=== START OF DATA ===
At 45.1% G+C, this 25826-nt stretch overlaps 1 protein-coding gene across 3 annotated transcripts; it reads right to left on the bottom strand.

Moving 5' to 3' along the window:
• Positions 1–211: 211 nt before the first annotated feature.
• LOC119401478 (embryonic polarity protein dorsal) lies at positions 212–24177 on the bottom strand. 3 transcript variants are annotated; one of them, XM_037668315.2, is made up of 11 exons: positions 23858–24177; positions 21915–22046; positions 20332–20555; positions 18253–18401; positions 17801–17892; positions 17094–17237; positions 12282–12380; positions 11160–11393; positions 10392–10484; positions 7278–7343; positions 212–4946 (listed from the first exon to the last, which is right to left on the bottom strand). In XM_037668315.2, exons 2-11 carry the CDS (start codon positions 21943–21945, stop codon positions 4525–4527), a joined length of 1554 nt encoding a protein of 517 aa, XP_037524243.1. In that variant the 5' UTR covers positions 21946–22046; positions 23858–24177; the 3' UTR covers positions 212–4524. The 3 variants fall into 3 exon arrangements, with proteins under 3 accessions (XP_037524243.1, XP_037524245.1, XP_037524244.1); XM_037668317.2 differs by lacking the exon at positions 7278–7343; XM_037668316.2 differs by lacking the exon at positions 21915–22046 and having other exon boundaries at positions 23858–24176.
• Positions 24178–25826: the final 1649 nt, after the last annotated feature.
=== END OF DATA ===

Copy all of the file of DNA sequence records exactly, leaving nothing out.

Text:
At 45.1% G+C, this 25826-nt stretch overlaps 1 protein-coding gene across 3 annotated transcripts; it reads right to left on the bottom strand.

Moving 5' to 3' along the window:
• Positions 1–211: 211 nt before the first annotated feature.
• LOC119401478 (embryonic polarity protein dorsal) lies at positions 212–24177 on the bottom strand. 3 transcript variants are annotated; one of them, XM_037668315.2, is made up of 11 exons: positions 23858–24177; positions 21915–22046; positions 20332–20555; positions 18253–18401; positions 17801–17892; positions 17094–17237; positions 12282–12380; positions 11160–11393; positions 10392–10484; positions 7278–7343; positions 212–4946 (listed from the first exon to the last, which is right to left on the bottom strand). In XM_037668315.2, exons 2-11 carry the CDS (start codon positions 21943–21945, stop codon positions 4525–4527), a joined length of 1554 nt encoding a protein of 517 aa, XP_037524243.1. In that variant the 5' UTR covers positions 21946–22046; positions 23858–24177; the 3' UTR covers positions 212–4524. The 3 variants fall into 3 exon arrangements, with proteins under 3 accessions (XP_037524243.1, XP_037524245.1, XP_037524244.1); XM_037668317.2 differs by lacking the exon at positions 7278–7343; XM_037668316.2 differs by lacking the exon at positions 21915–22046 and having other exon boundaries at positions 23858–24176.
• Positions 24178–25826: the final 1649 nt, after the last annotated feature.